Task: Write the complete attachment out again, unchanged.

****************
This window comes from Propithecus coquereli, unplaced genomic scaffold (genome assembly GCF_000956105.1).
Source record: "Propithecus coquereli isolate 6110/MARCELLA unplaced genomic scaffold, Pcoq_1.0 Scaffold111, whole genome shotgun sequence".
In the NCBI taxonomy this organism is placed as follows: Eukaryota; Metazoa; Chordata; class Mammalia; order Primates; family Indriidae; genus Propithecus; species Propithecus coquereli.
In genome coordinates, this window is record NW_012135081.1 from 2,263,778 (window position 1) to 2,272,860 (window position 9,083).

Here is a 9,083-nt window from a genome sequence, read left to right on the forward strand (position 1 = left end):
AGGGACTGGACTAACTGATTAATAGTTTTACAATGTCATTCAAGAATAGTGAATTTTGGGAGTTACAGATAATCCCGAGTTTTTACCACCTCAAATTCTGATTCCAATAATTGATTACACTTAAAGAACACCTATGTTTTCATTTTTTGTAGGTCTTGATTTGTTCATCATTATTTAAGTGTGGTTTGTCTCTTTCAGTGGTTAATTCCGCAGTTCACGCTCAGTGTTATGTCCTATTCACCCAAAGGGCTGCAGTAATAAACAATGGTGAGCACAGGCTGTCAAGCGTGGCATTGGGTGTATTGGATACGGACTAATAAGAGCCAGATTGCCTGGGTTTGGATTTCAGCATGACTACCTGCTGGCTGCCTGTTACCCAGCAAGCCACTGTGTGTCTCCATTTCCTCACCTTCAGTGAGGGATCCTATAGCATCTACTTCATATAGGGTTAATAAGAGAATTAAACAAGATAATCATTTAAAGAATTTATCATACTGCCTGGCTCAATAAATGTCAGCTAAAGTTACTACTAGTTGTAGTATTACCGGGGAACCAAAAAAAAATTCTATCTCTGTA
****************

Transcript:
This window comes from Propithecus coquereli, unplaced genomic scaffold (genome assembly GCF_000956105.1).
Source record: "Propithecus coquereli isolate 6110/MARCELLA unplaced genomic scaffold, Pcoq_1.0 Scaffold111, whole genome shotgun sequence".
In the NCBI taxonomy this organism is placed as follows: Eukaryota; Metazoa; Chordata; class Mammalia; order Primates; family Indriidae; genus Propithecus; species Propithecus coquereli.
In genome coordinates, this window is record NW_012135081.1 from 2,263,778 (window position 1) to 2,272,860 (window position 9,083).

Here is a 9,083-nt window from a genome sequence, read left to right on the forward strand (position 1 = left end):
AGGGACTGGACTAACTGATTAATAGTTTTACAATGTCATTCAAGAATAGTGAATTTTGGGAGTTACAGATAATCCCGAGTTTTTACCACCTCAAATTCTGATTCCAATAATTGATTACACTTAAAGAACACCTATGTTTTCATTTTTTGTAGGTCTTGATTTGTTCATCATTATTTAAGTGTGGTTTGTCTCTTTCAGTGGTTAATTCCGCAGTTCACGCTCAGTGTTATGTCCTATTCACCCAAAGGGCTGCAGTAATAAACAATGGTGAGCACAGGCTGTCAAGCGTGGCATTGGGTGTATTGGATACGGACTAATAAGAGCCAGATTGCCTGGGTTTGGATTTCAGCATGACTACCTGCTGGCTGCCTGTTACCCAGCAAGCCACTGTGTGTCTCCATTTCCTCACCTTCAGTGAGGGATCCTATAGCATCTACTTCATATAGGGTTAATAAGAGAATTAAACAAGATAATCATTTAAAGAATTTATCATACTGCCTGGCTCAATAAATGTCAGCTAAAGTTACTACTAGTTGTAGTATTACCGGGGAACCAAAAAAAAATTCTATCTCTGTA